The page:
Middle schooler Kevin (Maxwell Simkins) is prone to exaggeration, cooking up fanciful lies to sell to his family, his friends, even his teachers, all the better to imagine a world in which his suburban life isn’t quite so boring. Case in point: Trish Sie’s “The Sleepover,” which follows Kevin and his seemingly cookie-cutter family, opens with young Kevin regaling his class with a beloved tale of his own family history. It is, in actuality, the plot of the Ridley Scott film “The Martian.” That Kevin’s life is actually about to become much crazier than he could possibly dream of is just one of the many generic charms of Sie’s film, a family-friendly action-comedy fit for the entire clan, but never ambitious enough to break out of its strictly set tropes.
Kevin may be a ham, but his big sister Clancy (Sadie Stanley) can’t help but be jealous of her sibling’s ability to embrace his silly self — Kevin is the kind of kid who can put on a full-scale dance performance in a school bathroom, just for the fun of it — because she’s too scared to break out of her “band geek” shell. Still, neither sibling can shake the feeling that just nothing is happening in their lives, beyond their wacky best pals and regular school drama. Their dad Ron (Ken Marino) is a dweeby pastry chef, and their mom Margot (Malin Akerman) is so uptight she won’t even let 15-year-old Clancy have her own cell phone.
Thank the power of a viral video — that bathroom-set dance which seems bizarre in practice, and that’s before it turns into one heck of a forced plot device — for upending everything. Margot, it turns out, is not just another housewife, but a former super thief who has long been in witness protection, and who is just about to be found out by her old gang. When she and Ron are snatched up and forced to go after a glitzy prize, all alongside Margot’s hunky ex Leo (Joe Manganiello), who has also spent the last 15 years in witness protection (and thinking about Margot the entire time), the kids are suddenly thrust into the role of pint-sized avengers.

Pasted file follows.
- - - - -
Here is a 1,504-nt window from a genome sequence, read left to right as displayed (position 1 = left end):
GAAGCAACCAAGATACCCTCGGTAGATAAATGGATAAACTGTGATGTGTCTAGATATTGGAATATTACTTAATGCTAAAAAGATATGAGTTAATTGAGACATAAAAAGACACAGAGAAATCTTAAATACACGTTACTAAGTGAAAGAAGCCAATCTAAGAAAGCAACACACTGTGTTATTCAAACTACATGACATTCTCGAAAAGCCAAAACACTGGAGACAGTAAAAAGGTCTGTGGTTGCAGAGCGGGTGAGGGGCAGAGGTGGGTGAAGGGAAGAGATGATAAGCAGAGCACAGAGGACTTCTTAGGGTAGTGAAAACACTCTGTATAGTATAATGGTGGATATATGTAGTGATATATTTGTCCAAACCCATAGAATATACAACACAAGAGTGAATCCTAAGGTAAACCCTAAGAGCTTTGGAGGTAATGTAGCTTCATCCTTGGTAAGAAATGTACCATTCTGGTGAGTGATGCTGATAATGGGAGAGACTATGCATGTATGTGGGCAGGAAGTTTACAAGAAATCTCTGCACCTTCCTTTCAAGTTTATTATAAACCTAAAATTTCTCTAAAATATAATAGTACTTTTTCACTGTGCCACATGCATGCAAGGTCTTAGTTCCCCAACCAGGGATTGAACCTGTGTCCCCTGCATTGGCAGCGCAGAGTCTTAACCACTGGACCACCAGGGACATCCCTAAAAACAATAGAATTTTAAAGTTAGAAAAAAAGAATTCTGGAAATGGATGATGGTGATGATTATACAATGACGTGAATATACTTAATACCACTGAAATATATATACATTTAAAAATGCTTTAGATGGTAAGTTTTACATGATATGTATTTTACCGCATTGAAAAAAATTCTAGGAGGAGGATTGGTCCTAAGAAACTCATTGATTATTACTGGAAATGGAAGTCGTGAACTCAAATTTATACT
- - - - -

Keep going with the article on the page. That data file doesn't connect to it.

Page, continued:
Softer and safer than a close cousin like “Adventures in Babysitting,” “The Sleepover” zips between its adult storyline and the wacky hi-jinks of the kids, scarcely noticing it’s the younger set who are far more amusing to watch. Sure, Malin Akerman kicking butt in a sparkly gown is fun, and Joe Manganiello trying his damdest to prop up Ken Marino in the throes of scatological nonsense is certainly amusing, but for an ostensible kids movie, “The Sleepover” is unwilling to lean on, well, its kids.
The inevitable bonding that happens between Clancy and Kevin and their respective best friends — a scene-stealing Cree Cicchino as Clancy’s sassy BFF Mim and Lucas Jaye as Kevin’s amusingly uptight bestie Lewis — is pure formula, but that doesn’t mean it’s not sweet to watch unfold. And for all the apparent danger being lobbed at the adults, there’s never any sense that anything bad will happen to the “four spunky kids” (as world-wise Mim brands them), despite the real meanies trying to entrap their parents. It’s cute, and also formulaic and forgettable in a way that, in a franchise-obsessed world, kind of feels refreshing.
Then, of course, it’s just generic. The screenplay, from first-timer Sarah Rothschild, does show some sparks of humor, from a gag centered on Paula Cole’s haunting hit song “Where Have All the Cowboys Gone?” to just about every joke Cicchino lands with ease, but it’s muffled by a rigid adherence to formula and expectation. Nothing about “The Sleepover” will surprise, and at its best, that’s a comfort; at its worst, it will put you right to sleep.
“The Sleepover” will be available to stream on Netflix on Friday, August 21.